Wednesday, December 15, 2010

Truth and Beauty went to Oslo and Cancun, Looking for an Uncracked Mirror; Not Finding One, They are Now Miles from Nowhere in a Land of Make-Believe

Diego Rivera's Portrait of Ruth Rivera (1949)

When old age shall this generation waste, thou shalt remain, in midst of other woe ... "Beauty is truth, truth beauty," that is all ye know on earth, and all ye need to know. John Keats, Ode to a Grecian Urn (1890)

Truth and Beauty went to Oslo and Cancun, Looking for an Uncracked Mirror; Not Finding One, They are Now Miles from Nowhere in a Land of Make-Believe

By Richard Power

Extending the Bush tax cuts for the wealthy is madness, just as perpetuating Bush's military adventures is madness. But then so is turning over control over the House to the zombie legion formerly known as the Republican Party, and increasing their number in the Senate. And that is what the American electorate chose to do in the 2010 mid-terms. (Yes, if you didn't vote, you voted for that zombie legion.)

Meanwhile, POTUS appears ineffectual, or is it disingenuous? Or is it both? Or neither? Is he playing a game so deep game even he can't follow it? Some have begun to wonder if the progressive movement will blow apart, next year, in the snows of New Hampshire.

So as this once great nation prepares to hand over the House Speaker's gavel to a blubbering buffoon, it is understandable that Truth and Beauty would want to look elsewhere for reason and conscience. Unfortunately, dropping in on the Nobel Peace Prize ceremony in Oslo and the U.N. climate crisis conference in Cancun offered little distraction.

The madness, it seems, is pandemic.

An Empty Chair in Oslo can Cause an Empire to Tremble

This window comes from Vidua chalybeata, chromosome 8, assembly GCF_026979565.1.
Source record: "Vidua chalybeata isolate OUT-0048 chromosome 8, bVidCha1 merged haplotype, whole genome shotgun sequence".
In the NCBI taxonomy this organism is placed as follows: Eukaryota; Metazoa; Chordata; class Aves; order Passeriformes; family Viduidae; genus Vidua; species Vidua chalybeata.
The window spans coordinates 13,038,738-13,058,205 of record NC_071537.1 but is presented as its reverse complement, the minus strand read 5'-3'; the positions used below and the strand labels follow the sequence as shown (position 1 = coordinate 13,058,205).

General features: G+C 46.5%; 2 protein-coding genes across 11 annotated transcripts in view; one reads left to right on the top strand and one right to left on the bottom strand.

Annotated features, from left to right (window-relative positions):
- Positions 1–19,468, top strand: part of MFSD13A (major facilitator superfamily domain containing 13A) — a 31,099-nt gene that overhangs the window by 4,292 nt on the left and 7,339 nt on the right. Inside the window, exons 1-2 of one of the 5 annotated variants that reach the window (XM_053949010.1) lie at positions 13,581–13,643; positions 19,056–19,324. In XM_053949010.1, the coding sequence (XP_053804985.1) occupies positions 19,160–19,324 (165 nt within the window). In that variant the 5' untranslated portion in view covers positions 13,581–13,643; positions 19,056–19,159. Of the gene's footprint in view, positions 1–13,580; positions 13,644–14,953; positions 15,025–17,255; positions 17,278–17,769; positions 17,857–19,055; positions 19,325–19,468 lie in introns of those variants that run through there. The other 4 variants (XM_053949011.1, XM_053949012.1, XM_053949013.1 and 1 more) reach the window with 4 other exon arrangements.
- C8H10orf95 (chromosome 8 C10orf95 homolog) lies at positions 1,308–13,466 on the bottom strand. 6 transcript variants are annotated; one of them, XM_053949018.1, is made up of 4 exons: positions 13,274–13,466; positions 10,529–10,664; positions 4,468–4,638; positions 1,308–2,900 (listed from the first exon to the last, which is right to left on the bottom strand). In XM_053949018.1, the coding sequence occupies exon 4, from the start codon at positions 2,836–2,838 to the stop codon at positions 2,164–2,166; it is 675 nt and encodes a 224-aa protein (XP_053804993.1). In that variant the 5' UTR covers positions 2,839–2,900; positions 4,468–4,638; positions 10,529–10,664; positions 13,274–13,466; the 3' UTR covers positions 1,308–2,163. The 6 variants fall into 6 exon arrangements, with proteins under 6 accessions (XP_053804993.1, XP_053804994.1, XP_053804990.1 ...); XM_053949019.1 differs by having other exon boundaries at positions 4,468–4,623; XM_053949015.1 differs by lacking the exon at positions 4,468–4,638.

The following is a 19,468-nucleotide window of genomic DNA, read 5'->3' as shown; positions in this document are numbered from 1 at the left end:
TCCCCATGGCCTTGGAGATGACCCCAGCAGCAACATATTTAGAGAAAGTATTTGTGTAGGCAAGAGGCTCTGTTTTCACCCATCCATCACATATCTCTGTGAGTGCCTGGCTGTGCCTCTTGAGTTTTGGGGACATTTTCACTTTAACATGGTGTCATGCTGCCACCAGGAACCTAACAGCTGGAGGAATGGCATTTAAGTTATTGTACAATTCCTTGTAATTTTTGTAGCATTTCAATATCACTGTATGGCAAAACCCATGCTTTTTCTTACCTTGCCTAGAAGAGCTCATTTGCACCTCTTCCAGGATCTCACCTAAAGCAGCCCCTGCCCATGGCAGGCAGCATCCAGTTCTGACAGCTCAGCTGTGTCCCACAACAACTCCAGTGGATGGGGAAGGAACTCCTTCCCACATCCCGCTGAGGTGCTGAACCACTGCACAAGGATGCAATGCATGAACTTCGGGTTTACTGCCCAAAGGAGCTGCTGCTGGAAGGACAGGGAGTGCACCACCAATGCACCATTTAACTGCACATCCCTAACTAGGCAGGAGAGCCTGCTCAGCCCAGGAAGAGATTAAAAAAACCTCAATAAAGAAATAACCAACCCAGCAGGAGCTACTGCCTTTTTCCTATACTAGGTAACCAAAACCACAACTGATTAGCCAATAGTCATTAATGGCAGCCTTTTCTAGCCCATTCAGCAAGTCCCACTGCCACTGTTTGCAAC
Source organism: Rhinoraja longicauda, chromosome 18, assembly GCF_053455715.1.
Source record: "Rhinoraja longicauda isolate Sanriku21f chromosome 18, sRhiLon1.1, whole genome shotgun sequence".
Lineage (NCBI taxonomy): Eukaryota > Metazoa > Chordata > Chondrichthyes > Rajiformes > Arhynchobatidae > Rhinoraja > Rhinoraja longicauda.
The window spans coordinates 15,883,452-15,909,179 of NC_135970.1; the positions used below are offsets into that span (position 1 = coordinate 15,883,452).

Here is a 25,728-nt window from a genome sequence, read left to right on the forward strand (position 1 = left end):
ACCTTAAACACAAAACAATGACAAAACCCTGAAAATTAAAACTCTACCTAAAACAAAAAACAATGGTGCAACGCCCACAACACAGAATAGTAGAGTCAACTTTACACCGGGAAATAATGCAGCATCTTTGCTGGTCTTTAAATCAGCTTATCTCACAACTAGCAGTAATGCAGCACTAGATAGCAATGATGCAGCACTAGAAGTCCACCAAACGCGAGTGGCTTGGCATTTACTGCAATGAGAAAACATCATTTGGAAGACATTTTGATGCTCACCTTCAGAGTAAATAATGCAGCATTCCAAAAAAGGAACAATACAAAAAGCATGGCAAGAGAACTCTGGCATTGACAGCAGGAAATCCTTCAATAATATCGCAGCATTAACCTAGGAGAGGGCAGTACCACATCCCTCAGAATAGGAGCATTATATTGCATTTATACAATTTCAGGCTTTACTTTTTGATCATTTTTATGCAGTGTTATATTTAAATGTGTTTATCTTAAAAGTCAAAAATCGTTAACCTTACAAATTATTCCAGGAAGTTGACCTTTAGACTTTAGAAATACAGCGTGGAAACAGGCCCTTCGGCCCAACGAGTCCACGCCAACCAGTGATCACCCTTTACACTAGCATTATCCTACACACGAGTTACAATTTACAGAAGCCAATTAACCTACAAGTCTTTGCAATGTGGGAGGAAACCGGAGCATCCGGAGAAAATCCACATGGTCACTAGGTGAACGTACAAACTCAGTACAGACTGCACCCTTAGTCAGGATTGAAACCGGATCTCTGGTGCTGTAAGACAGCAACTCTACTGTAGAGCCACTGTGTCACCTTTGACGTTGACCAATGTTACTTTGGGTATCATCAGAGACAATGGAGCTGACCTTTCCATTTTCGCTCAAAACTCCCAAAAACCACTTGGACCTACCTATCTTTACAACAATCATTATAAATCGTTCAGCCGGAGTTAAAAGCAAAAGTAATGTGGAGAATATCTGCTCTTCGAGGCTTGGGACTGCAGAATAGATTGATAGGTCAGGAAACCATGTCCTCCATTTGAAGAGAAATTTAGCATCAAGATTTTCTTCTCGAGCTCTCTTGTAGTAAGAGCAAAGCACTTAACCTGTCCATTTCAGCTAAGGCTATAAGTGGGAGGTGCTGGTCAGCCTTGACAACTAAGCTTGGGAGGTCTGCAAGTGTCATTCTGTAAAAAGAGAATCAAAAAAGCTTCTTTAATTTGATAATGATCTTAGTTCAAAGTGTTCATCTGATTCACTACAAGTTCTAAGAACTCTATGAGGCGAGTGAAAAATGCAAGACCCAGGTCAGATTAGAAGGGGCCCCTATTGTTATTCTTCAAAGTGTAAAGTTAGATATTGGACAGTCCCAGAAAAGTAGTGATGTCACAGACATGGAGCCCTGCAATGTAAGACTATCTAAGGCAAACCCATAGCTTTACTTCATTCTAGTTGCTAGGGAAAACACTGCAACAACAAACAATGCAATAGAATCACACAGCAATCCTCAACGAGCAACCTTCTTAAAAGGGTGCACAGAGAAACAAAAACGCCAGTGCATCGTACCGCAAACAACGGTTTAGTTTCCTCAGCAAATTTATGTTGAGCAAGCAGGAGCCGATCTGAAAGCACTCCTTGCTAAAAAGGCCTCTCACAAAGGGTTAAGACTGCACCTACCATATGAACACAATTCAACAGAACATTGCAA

I remember the slaughter of the innocents on Tiananmen Square in 1989, just as vividly as I remember the slaughter of the innocents on 9/11. Both atrocities remain unanswered, at least in any appropriate way. Indeed, our responses to both tragedies have been monumental failures. Much blood and treasure was squandered in what on the surface might appear to be a misdirected and duplicitous effort to avenge 9/11, but which is in reality was an extension and entrenchment of U.S. military power in the Persian Gulf and along the Silk Road, and a further engorgement of the military-industrial complex (one that a true Republican warned us against). And what would have been an appropriate response to 9/11? Bringing us the heads of Bin Laden and Zawahiri, and making Bush, Cheney and Rice accountable for ignoring numerous and unambiguous warnings in the weeks before the attack. That would be a good start.

Since the massacre on Tiananmen Square, much business has been undertaken, ostensibly as a means of engaging the Chinese and encouraging them to embrace civil society. Remember? That was Bill Clinton's idea: "constructive engagement." Well, the U.S. is awash in goods that read "Made in China." Hundreds of fortunes have been made, many millions of U.S. jobs been lost forever, and from rare earths to solar energy, China is positioning itself brilliantly for 21st Century dominance. "Constructive engagement," Clinton argued, would open up China and make it kinder and gentler. Ask the Uighurs or the Tibetans, or the the people of Darfur.

Yes, it brought China closer, it caused China to embrace what is nearest and dearest to the soul of the American people, but that's not "democracy," or "human rights," no, apparently it's predatory capitalism. Yes, this has revealed itself as our most cherished ideal. Clinton's policy of "constructive engagement" has not only lead to the Chinese embracing that cherished ideal of predatory capitalism; it has also helped us to grow closer to them, we are after all rapidly becoming a one-party political system (ideologically if not organizationally). How else do you explain POTUS characterizing an extension of the Bush tax cuts for the wealthiest as job-creating stimulus? So it is fitting that POTUS would chose to have Clinton flack for his tax cut deal with the zombie legion.

Ah, well, back to Oslo and Cancun.

In Oslo, the Nobel Committee awarded the 2010 Peace Prize to Chinese dissident Liu Xiaobo, but he is in prison, and his wife was put under house arrest so she could not attend in his absence, as did Aung San Suu Kyi's son in 1991 and Andrei Sakharov's wife in 1975. (And yes, I understand that Liu Xiaobo is no Aung San Suu Kyi or Andrei Sakharov, and that some of his views are disturbingly "neo-con." He freedom to espouse them must be INVIOLATE. Free speech is NOT money, but it is priceless.)